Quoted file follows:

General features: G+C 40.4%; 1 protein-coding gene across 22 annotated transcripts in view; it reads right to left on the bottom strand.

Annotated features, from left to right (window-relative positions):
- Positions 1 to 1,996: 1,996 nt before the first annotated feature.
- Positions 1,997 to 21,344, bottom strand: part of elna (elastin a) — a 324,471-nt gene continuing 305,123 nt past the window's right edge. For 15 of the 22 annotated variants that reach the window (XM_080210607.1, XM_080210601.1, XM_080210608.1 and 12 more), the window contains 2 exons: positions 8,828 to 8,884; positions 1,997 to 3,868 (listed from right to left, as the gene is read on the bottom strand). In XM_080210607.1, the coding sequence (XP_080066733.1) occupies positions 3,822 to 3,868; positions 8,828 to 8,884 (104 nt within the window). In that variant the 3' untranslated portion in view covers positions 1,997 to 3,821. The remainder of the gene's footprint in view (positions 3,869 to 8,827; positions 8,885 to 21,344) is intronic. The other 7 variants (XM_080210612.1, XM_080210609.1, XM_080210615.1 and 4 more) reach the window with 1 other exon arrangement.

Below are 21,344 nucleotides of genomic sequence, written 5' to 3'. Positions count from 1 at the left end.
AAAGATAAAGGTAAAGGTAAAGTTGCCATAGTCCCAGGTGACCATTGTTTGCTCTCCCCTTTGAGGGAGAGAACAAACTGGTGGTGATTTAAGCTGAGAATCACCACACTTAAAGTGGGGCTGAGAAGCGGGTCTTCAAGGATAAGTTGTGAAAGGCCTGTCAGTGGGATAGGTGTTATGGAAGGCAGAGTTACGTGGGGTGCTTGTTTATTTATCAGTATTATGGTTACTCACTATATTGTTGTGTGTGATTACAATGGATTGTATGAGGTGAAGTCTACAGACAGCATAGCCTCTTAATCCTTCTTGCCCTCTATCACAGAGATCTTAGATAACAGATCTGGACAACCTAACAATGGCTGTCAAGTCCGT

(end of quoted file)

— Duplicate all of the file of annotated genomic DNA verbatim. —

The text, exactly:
General features: G+C 40.4%; 1 protein-coding gene across 22 annotated transcripts in view; it reads right to left on the bottom strand.

Annotated features, from left to right (window-relative positions):
- Positions 1 to 1,996: 1,996 nt before the first annotated feature.
- Positions 1,997 to 21,344, bottom strand: part of elna (elastin a) — a 324,471-nt gene continuing 305,123 nt past the window's right edge. For 15 of the 22 annotated variants that reach the window (XM_080210607.1, XM_080210601.1, XM_080210608.1 and 12 more), the window contains 2 exons: positions 8,828 to 8,884; positions 1,997 to 3,868 (listed from right to left, as the gene is read on the bottom strand). In XM_080210607.1, the coding sequence (XP_080066733.1) occupies positions 3,822 to 3,868; positions 8,828 to 8,884 (104 nt within the window). In that variant the 3' untranslated portion in view covers positions 1,997 to 3,821. The remainder of the gene's footprint in view (positions 3,869 to 8,827; positions 8,885 to 21,344) is intronic. The other 7 variants (XM_080210612.1, XM_080210609.1, XM_080210615.1 and 4 more) reach the window with 1 other exon arrangement.

Below are 21,344 nucleotides of genomic sequence, written 5' to 3'. Positions count from 1 at the left end.
AAAGATAAAGGTAAAGGTAAAGTTGCCATAGTCCCAGGTGACCATTGTTTGCTCTCCCCTTTGAGGGAGAGAACAAACTGGTGGTGATTTAAGCTGAGAATCACCACACTTAAAGTGGGGCTGAGAAGCGGGTCTTCAAGGATAAGTTGTGAAAGGCCTGTCAGTGGGATAGGTGTTATGGAAGGCAGAGTTACGTGGGGTGCTTGTTTATTTATCAGTATTATGGTTACTCACTATATTGTTGTGTGTGATTACAATGGATTGTATGAGGTGAAGTCTACAGACAGCATAGCCTCTTAATCCTTCTTGCCCTCTATCACAGAGATCTTAGATAACAGATCTGGACAACCTAACAATGGCTGTCAAGTCCGT